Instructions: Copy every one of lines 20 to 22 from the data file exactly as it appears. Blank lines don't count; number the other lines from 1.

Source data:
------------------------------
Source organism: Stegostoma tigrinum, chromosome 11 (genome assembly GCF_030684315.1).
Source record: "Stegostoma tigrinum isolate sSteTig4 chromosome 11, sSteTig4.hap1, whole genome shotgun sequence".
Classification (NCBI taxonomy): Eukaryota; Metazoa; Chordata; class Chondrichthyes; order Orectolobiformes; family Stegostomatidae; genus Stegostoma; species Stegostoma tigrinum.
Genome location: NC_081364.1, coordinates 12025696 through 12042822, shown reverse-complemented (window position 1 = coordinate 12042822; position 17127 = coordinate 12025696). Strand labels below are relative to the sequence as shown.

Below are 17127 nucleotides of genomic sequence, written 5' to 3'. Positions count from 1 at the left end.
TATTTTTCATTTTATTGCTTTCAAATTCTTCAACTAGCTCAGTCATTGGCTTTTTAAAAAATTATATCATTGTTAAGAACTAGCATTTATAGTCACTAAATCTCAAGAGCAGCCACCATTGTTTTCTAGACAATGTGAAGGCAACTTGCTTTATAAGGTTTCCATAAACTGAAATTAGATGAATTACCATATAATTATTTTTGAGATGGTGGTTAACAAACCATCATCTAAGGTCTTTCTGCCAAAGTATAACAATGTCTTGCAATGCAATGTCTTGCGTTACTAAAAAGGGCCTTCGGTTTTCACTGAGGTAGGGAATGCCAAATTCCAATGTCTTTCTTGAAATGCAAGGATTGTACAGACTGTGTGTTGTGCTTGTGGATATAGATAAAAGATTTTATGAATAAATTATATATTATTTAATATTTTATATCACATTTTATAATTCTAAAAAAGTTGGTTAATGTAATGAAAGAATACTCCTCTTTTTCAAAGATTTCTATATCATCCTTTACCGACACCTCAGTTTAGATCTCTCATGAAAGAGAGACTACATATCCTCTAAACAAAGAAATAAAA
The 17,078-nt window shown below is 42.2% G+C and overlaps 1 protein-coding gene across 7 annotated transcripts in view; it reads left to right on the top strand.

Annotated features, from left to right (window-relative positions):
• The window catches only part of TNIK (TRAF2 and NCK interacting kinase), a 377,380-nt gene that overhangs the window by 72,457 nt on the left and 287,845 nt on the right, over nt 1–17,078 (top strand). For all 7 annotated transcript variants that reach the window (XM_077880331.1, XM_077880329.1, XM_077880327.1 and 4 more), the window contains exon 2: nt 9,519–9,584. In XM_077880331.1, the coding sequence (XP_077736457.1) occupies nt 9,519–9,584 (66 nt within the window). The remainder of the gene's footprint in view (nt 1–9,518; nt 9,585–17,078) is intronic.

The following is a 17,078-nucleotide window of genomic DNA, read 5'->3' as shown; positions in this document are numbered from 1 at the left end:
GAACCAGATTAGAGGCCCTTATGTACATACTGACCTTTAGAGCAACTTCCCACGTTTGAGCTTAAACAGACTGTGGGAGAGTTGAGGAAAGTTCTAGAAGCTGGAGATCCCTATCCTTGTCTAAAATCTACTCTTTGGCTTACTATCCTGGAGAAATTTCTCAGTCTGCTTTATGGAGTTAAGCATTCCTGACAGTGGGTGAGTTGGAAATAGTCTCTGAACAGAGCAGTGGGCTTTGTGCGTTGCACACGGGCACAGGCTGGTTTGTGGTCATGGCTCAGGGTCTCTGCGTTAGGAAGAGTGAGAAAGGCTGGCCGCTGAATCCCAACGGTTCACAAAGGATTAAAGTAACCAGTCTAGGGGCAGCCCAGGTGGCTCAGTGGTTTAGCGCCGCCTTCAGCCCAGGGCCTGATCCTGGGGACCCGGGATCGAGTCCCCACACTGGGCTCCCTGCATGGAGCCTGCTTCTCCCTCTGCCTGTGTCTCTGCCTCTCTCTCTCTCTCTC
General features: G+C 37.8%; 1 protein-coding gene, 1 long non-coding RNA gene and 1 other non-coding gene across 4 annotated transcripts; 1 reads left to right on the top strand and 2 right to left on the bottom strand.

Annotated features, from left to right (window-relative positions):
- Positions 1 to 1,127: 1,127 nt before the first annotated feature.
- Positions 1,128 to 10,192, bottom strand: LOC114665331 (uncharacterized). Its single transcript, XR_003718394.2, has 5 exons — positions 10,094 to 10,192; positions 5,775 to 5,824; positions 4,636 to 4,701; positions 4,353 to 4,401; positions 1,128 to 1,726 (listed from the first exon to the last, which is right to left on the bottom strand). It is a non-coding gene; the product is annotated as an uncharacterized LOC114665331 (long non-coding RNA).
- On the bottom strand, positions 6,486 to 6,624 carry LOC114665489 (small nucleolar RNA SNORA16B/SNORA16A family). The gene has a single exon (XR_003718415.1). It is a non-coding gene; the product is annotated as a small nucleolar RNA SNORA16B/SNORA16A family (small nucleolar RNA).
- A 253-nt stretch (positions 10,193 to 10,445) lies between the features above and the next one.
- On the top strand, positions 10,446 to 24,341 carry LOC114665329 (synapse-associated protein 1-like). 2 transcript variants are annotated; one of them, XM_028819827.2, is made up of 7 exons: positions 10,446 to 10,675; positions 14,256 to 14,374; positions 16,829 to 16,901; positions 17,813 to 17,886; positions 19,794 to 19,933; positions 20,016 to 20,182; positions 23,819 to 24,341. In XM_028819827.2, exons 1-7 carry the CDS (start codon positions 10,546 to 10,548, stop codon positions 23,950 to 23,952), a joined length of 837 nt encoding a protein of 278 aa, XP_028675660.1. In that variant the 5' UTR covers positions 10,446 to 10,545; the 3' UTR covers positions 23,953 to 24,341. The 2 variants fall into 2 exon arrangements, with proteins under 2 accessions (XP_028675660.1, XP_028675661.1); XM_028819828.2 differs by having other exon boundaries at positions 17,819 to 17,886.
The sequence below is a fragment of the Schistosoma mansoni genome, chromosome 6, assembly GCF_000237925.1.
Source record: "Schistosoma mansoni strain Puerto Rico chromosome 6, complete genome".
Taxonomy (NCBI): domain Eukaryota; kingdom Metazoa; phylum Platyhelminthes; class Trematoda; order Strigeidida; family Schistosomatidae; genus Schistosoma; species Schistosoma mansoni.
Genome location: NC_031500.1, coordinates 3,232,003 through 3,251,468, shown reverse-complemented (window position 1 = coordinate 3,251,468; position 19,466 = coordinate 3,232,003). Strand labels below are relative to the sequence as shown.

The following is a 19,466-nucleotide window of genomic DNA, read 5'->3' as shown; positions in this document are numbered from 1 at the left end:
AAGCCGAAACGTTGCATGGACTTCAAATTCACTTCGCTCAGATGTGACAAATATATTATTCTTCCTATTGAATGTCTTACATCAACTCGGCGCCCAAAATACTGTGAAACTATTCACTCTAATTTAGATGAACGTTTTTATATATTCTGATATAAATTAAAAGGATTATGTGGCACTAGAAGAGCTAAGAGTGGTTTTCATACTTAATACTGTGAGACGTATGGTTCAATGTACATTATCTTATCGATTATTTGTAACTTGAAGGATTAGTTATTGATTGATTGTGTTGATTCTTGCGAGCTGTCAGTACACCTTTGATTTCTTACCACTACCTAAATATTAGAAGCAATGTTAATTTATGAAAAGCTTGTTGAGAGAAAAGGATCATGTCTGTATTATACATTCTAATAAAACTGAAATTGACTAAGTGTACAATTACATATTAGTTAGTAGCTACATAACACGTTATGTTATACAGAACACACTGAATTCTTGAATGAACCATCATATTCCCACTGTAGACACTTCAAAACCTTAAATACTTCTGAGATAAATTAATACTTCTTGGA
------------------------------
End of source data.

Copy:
Source record: "Schistosoma mansoni strain Puerto Rico chromosome 6, complete genome".
Taxonomy (NCBI): domain Eukaryota; kingdom Metazoa; phylum Platyhelminthes; class Trematoda; order Strigeidida; family Schistosomatidae; genus Schistosoma; species Schistosoma mansoni.
Genome location: NC_031500.1, coordinates 3,232,003 through 3,251,468, shown reverse-complemented (window position 1 = coordinate 3,251,468; position 19,466 = coordinate 3,232,003). Strand labels below are relative to the sequence as shown.